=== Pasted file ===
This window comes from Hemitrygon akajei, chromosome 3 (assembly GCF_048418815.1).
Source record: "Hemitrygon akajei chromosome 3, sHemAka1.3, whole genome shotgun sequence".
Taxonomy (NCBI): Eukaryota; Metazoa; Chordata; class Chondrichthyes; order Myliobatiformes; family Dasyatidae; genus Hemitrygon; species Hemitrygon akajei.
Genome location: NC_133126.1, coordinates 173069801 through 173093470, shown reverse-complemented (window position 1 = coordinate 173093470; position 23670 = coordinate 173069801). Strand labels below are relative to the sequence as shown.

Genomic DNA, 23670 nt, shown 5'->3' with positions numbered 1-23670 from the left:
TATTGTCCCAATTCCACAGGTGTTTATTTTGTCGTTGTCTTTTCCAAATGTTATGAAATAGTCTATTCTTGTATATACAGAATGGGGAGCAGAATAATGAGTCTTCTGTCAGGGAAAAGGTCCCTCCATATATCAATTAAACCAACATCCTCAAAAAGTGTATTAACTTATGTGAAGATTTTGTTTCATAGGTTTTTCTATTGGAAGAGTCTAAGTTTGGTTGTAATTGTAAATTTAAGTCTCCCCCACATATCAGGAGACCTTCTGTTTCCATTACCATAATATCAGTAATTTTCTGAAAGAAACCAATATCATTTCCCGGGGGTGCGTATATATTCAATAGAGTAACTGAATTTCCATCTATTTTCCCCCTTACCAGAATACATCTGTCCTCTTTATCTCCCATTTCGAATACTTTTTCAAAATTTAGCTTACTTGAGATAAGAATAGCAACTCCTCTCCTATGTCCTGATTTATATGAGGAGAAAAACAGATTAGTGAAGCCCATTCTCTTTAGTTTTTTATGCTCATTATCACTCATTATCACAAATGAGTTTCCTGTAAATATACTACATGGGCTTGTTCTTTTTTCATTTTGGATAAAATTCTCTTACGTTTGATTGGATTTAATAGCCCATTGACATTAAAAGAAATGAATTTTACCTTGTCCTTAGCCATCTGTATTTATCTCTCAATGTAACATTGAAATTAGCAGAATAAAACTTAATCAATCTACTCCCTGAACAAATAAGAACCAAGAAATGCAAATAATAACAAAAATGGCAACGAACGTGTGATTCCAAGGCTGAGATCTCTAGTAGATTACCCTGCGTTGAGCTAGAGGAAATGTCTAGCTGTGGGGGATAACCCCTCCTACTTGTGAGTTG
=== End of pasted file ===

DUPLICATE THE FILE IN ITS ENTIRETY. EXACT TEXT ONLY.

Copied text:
This window comes from Hemitrygon akajei, chromosome 3 (assembly GCF_048418815.1).
Source record: "Hemitrygon akajei chromosome 3, sHemAka1.3, whole genome shotgun sequence".
Taxonomy (NCBI): Eukaryota; Metazoa; Chordata; class Chondrichthyes; order Myliobatiformes; family Dasyatidae; genus Hemitrygon; species Hemitrygon akajei.
Genome location: NC_133126.1, coordinates 173069801 through 173093470, shown reverse-complemented (window position 1 = coordinate 173093470; position 23670 = coordinate 173069801). Strand labels below are relative to the sequence as shown.

Genomic DNA, 23670 nt, shown 5'->3' with positions numbered 1-23670 from the left:
TATTGTCCCAATTCCACAGGTGTTTATTTTGTCGTTGTCTTTTCCAAATGTTATGAAATAGTCTATTCTTGTATATACAGAATGGGGAGCAGAATAATGAGTCTTCTGTCAGGGAAAAGGTCCCTCCATATATCAATTAAACCAACATCCTCAAAAAGTGTATTAACTTATGTGAAGATTTTGTTTCATAGGTTTTTCTATTGGAAGAGTCTAAGTTTGGTTGTAATTGTAAATTTAAGTCTCCCCCACATATCAGGAGACCTTCTGTTTCCATTACCATAATATCAGTAATTTTCTGAAAGAAACCAATATCATTTCCCGGGGGTGCGTATATATTCAATAGAGTAACTGAATTTCCATCTATTTTCCCCCTTACCAGAATACATCTGTCCTCTTTATCTCCCATTTCGAATACTTTTTCAAAATTTAGCTTACTTGAGATAAGAATAGCAACTCCTCTCCTATGTCCTGATTTATATGAGGAGAAAAACAGATTAGTGAAGCCCATTCTCTTTAGTTTTTTATGCTCATTATCACTCATTATCACAAATGAGTTTCCTGTAAATATACTACATGGGCTTGTTCTTTTTTCATTTTGGATAAAATTCTCTTACGTTTGATTGGATTTAATAGCCCATTGACATTAAAAGAAATGAATTTTACCTTGTCCTTAGCCATCTGTATTTATCTCTCAATGTAACATTGAAATTAGCAGAATAAAACTTAATCAATCTACTCCCTGAACAAATAAGAACCAAGAAATGCAAATAATAACAAAAATGGCAACGAACGTGTGATTCCAAGGCTGAGATCTCTAGTAGATTACCCTGCGTTGAGCTAGAGGAAATGTCTAGCTGTGGGGGATAACCCCTCCTACTTGTGAGTTG